As mentioned in our recent post, The Carnegie Report, The Carnegie Foundation for the Advancement of Teaching released a report in March 2007 that reinforces what the McCrate Report found in 1992 and what the NITA faculty and staff have known for decades. The message: legal skills training must become an essential part of law school curriculum. Legal education needs to evolve to become more linked to the practical requirements of practicing law.
Most people familiar with NITA know that we started as a task force of the American Bar Association. The success of NITA was immediate. It must be noted that many of our original programs took place at the law schools where these very discussions on learning-by-doing are taking place today. You could (and in most cases, can still) find us at Hofstra, SMU, Nova Southeastern, Northwestern, Loyola/LA, Loyola/CA, University of Washington, and the University of California at San Diego, to name just a few. We created a mission that organizations believed in and were determined to become apart of. Materials were needed to train our participants and soon the law schools looked to NITA for the role-playing exercises needed to test the skills that faculty were trying to develop in their students.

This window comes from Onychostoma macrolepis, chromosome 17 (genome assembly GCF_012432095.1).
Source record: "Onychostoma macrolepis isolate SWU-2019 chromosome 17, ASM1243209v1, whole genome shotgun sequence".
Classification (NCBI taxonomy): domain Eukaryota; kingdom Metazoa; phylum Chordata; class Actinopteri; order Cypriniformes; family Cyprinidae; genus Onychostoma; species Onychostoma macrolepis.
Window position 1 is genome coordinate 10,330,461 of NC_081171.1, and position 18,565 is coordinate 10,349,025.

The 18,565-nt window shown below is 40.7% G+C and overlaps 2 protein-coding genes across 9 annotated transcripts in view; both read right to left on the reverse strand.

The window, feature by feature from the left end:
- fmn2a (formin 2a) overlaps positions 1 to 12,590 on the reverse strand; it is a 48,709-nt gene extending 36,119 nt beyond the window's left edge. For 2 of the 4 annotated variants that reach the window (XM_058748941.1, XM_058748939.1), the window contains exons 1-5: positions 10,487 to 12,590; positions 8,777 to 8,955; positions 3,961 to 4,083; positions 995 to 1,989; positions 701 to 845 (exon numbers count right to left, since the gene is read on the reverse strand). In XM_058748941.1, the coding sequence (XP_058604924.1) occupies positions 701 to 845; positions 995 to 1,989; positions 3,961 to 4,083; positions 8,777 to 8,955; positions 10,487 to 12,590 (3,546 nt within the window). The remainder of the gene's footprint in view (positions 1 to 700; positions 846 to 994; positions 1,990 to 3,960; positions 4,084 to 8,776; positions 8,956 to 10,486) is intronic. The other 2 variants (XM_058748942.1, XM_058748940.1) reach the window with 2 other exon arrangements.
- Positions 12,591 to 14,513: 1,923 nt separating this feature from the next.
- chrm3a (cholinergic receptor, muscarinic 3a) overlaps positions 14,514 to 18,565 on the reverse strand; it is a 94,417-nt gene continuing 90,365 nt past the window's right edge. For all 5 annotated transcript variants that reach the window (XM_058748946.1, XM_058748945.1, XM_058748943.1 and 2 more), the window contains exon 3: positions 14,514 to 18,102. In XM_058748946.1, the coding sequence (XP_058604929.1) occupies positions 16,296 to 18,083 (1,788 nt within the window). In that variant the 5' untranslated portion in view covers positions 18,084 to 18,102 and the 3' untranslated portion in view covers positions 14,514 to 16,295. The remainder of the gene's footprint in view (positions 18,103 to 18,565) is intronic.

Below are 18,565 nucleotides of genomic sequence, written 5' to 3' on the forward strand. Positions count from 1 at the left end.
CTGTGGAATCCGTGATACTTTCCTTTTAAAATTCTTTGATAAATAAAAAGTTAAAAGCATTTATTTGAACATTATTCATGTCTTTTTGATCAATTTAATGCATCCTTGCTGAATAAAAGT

Most graduates report that they are able to incorporate into practice the legal skills they’ve developed in school during their summer associate experiences after their first and second years of law school. It is this experience, and the fact they show themselves to be capable in the art of advocacy, that has the greatest influence on their career paths.
The Carnegie report suggests that the third year be designed as a kind of “capstone” opportunity for students to develop specialized advanced clinical training. Most schools now limit this opportunity to a few lucky students. We, like the Carnegie Foundation, would like to see this change.
Together, we can provide the quality education that our law students need and that their future clients deserve. NITA programs and publications can serve as a guide and catalyst toward a fundamental shift in law school curriculum. Integrating theory and practice, the abstract and the practical is of paramount importance.